Our never-used system for user-provided NFS accessible storage
Reading most of my entries here on Wandering Thoughts, you might get the impression that all of the projects we do are a good idea and successful. This is not in fact the case. Instead, it's selection bias in what I write about, partly because it's often not very interesting to write about things we decided we couldn't implement, or that we implemented and then they never went anywhere until we quietly decommissioned them. But today I have a good lead in to talk about one particular quiet failure, especially since it also showcases a sysadmin approach to dealing with new problems by reducing them to previously solved ones.
We allow professors to purchase reliable NFS storage, most usually backed up, in the form of space on our fileservers. However, this space is significantly more expensive than just buying raw disks, even if you forgo permanently backups in exchange for a discount. People are perennially unhappy about this, for natural reasons, and every so often we try to do something about it. The general form our attempted solutions have taken is a model where you pay for the physical disks and we put them in a server that we operate for a bit of an extra fee. You buy however many disks you want, you specify the redundancy level you want given the disks, and your storage lasts as long as your disks do, or at least as long as their warranty does. One of the things that people have traditionally wanted to do with this user-provided storage is NFS export it to at least their own machines, which leaves us with the problem of operating a NFS server (or several) built on top of people's random disks.
In late 2014, we went through an iteration of seeing this need (again) and trying to come up with a design and architecture that worked for us, one that we felt that we could administer and operate with reasonable confidence. This was just after we were deploying our second generation of ZFS NFS fileservers, where OmniOS frontends did the NFS and ZFS but talked to their disks over iSCSI, with the physical disks living on Linux backends. In a triumph of brute force design, we decided that we would reduce our user-provided NFS server problem to the already solved problem of doing NFS fileservice with OmniOS and iSCSI backends.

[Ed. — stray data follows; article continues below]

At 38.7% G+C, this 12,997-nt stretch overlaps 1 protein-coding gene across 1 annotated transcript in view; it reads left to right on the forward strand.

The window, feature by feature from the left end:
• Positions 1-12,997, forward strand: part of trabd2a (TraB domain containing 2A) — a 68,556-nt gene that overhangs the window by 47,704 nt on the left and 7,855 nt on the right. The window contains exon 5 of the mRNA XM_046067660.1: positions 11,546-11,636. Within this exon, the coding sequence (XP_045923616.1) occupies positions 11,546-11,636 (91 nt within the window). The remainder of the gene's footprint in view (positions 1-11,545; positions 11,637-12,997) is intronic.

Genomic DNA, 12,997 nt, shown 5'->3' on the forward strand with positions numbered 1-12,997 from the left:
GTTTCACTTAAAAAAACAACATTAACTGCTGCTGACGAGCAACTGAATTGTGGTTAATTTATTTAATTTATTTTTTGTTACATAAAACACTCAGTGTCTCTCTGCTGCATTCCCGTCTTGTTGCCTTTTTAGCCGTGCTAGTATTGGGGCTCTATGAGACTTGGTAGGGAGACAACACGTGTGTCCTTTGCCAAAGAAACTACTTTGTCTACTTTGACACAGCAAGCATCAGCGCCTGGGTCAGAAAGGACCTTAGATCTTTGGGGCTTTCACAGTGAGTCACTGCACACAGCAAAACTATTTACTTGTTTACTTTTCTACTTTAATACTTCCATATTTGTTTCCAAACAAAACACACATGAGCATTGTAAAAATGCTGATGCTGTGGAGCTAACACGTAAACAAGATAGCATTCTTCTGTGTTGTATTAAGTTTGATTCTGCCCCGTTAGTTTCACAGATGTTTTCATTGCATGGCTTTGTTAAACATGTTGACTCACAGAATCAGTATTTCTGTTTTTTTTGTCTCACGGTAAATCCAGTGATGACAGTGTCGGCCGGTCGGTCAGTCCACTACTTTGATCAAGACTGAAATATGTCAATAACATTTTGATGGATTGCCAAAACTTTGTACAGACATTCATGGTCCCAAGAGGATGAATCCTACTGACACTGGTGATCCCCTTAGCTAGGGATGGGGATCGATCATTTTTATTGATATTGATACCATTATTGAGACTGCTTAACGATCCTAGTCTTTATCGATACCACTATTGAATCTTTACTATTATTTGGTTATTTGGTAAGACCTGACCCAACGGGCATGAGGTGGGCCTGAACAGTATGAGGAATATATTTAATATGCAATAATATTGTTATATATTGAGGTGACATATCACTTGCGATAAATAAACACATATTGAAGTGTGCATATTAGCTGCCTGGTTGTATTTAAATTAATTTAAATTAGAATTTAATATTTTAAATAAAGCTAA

Of course the user-provided NFS storage would not use the full scale setup of our OmniOS fileservers; instead it would use a much simpler brute force version. Each 'fileserver' would be an OmniOS frontend (running on a Dell 1U server instead of our regular OmniOS fileserver hardware) that was directly connected (with a single network cable) to a single Linux iSCSI backend that would hold all of the user-provided disks. This gave us a setup that looked and operated like the OmniOS NFS fileserver environment we already had confidence in, at relatively low hardware cost. By reducing things this way, we didn't have to worry about NFS service on Linux or putting lots of disks on OmniOS, and in theory everything would be great.
We definitely built a single OmniOS machine to be the initial NFS frontend. I'm not sure we ever built an iSCSI backend for it, because in practice we never went anywhere with actually selling this idea to professors and having them buy disks for it. Instead, a few years later (in 2016), we quietly decommissioned the single OmniOS frontend we'd built. The last lingering relic of this entire cycle of design, build, and decommissioning was a third iSCSI network we noticed recently.
(I believe the plan was that all NFS frontends and all iSCSI backends for this project would have used the same 'iscsi3' network, even though they weren't all networked together and so in some sense each pair should have had its own network. Probably we would have still used unique IP addresses, just in case.)